year 2020 may be a long way off, but some local officials
are already thinking about what their towns will look like
when they get there.
On Wednesday (Aug. 25), Colonie will hold the first in a series
of workshops and meetings aimed at creating a plan for the
town’s long-term future. At each event, residents and business
owners will be able to comment on various aspects of town
growth, including traffic and transportation, open space planning
and other issues, to a committee appointed by the Town Board.
This information will be compared with the results of a town-wide
survey conducted last year, then arranged into a comprehensive
plan outlining the upcoming years of development—or lack thereof.
want to create a blueprint for where the community will be
[in 2020],” explained Philip Pearson, director of planning
and economic development for the town of Colonie.
Town residents and lawmakers will be joined at the meetings
by locally based planning firm The Saratoga Associates, who
were called in as consultants for the project. The firm was
also called in to assist the town of Bethlehem, where a similar
series of workshops and meetings began in February.
about halfway through the process,” said Bethlehem Town Supervisor
Theresa Egan. “The plan should be ready [for public viewing]
by the end of the year.”
According to Egan, once Bethlehem’s plan is assembled, the
public will be able to offer input via public hearings in
January and February. The Saratoga Associates’ Mike Welti,
project manager for both the Colonie and Bethlehem plans,
said that Colonie is on a similar timetable and should have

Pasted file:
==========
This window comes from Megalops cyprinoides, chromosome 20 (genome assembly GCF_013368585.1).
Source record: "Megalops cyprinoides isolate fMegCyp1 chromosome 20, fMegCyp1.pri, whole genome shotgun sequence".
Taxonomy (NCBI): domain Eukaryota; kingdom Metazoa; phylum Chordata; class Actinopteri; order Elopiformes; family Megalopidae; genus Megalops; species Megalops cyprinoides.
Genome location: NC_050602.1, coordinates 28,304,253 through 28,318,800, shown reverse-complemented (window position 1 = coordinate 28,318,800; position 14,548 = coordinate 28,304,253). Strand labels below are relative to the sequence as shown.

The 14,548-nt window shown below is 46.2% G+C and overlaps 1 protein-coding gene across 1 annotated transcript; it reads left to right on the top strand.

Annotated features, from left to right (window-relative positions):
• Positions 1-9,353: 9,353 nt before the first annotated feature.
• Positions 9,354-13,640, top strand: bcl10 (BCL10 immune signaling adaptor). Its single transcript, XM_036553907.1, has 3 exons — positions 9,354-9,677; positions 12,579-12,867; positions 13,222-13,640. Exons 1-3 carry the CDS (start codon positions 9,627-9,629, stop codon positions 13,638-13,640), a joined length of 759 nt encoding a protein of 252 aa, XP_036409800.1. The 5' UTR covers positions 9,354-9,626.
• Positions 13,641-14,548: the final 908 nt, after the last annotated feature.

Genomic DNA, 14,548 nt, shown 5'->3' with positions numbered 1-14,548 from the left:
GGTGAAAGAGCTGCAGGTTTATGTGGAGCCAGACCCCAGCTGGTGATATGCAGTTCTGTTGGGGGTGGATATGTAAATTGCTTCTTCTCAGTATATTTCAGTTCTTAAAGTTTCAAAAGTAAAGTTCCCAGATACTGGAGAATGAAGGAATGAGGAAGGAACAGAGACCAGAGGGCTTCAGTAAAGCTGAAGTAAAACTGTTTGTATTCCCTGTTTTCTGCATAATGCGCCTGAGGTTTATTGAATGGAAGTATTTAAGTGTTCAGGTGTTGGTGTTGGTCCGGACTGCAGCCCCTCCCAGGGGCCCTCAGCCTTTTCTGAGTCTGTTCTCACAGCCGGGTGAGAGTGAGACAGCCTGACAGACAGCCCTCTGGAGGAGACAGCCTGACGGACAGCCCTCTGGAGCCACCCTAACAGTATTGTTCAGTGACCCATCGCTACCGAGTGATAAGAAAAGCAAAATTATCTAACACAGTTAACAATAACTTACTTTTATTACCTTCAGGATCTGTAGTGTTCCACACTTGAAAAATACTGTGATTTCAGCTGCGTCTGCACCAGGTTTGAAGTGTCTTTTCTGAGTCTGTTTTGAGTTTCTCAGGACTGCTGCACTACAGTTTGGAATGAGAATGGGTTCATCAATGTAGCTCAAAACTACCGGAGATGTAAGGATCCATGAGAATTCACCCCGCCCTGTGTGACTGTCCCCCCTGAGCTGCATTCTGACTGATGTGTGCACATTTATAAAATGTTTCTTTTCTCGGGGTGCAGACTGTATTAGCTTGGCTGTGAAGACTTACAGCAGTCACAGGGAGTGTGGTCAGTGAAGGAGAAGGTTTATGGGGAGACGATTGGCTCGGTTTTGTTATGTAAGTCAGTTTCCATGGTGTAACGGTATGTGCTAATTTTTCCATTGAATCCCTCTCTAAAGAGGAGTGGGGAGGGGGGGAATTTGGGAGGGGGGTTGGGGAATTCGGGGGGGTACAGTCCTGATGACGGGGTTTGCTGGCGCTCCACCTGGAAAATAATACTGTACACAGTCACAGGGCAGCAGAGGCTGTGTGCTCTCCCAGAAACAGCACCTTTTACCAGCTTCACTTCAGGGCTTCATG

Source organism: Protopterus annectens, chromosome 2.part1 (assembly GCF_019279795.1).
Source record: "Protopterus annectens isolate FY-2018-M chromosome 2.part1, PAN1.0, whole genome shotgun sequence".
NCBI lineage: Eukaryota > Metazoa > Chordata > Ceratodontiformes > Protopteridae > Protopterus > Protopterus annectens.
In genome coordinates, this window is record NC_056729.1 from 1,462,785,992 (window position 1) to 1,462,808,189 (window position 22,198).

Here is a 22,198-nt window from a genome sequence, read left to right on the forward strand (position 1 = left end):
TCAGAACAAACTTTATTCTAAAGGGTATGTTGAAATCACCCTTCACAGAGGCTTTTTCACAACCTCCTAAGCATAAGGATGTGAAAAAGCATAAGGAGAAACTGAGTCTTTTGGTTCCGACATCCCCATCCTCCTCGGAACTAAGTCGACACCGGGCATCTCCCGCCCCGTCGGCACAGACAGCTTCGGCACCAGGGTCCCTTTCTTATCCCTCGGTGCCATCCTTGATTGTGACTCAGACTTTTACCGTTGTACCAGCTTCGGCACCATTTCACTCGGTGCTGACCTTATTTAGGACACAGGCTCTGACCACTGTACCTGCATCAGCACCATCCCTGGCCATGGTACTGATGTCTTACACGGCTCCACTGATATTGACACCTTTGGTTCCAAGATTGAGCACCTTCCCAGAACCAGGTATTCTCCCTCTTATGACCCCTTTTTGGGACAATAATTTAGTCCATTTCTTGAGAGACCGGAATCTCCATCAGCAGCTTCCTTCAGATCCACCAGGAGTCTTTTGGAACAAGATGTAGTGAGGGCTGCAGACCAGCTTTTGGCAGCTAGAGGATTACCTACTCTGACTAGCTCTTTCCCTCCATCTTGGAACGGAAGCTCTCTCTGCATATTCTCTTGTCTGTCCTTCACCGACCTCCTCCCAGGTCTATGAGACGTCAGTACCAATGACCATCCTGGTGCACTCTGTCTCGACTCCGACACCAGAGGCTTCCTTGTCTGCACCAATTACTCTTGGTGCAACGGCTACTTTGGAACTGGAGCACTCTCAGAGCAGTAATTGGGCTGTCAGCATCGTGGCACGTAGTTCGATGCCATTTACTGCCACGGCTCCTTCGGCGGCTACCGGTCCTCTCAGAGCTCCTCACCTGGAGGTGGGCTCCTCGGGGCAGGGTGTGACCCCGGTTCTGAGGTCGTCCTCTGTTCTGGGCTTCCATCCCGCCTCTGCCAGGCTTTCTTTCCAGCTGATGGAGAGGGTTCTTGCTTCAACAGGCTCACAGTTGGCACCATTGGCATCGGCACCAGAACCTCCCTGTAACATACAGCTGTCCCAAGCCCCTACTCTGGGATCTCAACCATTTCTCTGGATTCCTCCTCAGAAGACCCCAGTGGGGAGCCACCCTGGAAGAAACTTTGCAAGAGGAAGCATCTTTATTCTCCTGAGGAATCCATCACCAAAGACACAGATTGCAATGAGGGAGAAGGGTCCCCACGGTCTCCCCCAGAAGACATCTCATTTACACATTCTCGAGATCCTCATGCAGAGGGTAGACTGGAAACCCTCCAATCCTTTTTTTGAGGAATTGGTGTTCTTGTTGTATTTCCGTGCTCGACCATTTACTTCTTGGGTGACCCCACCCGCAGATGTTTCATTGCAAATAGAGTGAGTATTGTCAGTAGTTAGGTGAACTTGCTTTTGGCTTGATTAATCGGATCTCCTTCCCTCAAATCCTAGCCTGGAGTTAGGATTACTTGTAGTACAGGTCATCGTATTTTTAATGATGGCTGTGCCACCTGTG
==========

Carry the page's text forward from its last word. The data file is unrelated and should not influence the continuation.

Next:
a plan ready for the public—and town board—around the end
of the year.
Wednesday’s meeting, a “Visioning Workshop” for Colonie residents
and business owners, will be held at The Crossings (580 Albany
Shaker Road, Loudonville), while a Sept. 2 meeting in the
Bethlehem Town Hall auditorium (445 Delaware Ave., Delmar)
will continue that town’s planning process.
been an interesting experience,” said Egan of the planning
process and the level of public participation in each phase.
“We’re basically saying to people, ‘Here’s the town and here’s
a marker—what do you think we should do with it?’”
more than four months of bickering and finger-pointing, the
New York State Legislature passed the remaining six bills
necessary for a state budget on the evening of Aug.
11. Despite criticism that the last-minute, hurried passage
of budget bills leaves little time for review [“Pledging My
Time,” Newsfront, July 22], legislators took less than an
hour to pass the bills, thanks to a “message of necessity”
issued by Gov. Pataki, who is expected to veto several aspects
of the Legislature’s budget. . . . On Aug. 11 the New York
State Assembly voted to override Gov. Pataki’s veto of a bill
that would have raised the minimum wage from $5.15
to $7.10 by 2007 [“Race to the Bottom,” Newsfront, Aug. 5].
It remains to be seen if the Senate will follow suit. . .
. On Aug. 9 the Albany County Legislature unanimously agreed
to redraw seven legislative districts in time for the
2007 elections in a way that gives more electoral clout to
residents of predominantly racial-minority neighborhoods.
After one court win last year, [“Back to the Drawing Board,”
Newsfront, June 10, 2003], Aaron Mair and the NAACP had continued
to press for a map that was even better than the court-enforced
fix. . . . The city of Albany also agreed to put in-car video
camera systems in six marked police cruisers by
the end of October, an idea proposed by Councilman Michael
Brown (Ward 3) in June [“Hear Us Out,” Newsfront, June 10].
After six months the police department and city will evaluate
if it is worthwhile to install them in more police cars. .
. . Despite international support and last-ditch efforts by
people from his neighbors to the Pakistani Embassy’s Deputy
Chief, Ansar Mahmood [“Removable Alien,” Newsfront,
July 8], was deported with little warning on Aug. 12 after
31 months in detention. . . . Also on Aug. 12, the California
Supreme Court invalidated almost 4,000 same-sex marriages
solemnized by San Francisco beginning over Valentine’s Day
weekend this year [“First Comes Love, Then Comes. . . ,” Apr.
8]. The court ruled that Mayor Gavin Newsom did not have the
authority to ignore state law, but they did not touch the
issue of whether same-sex marriage bans are unconstitutional.
That question is still weaving its way through the state’s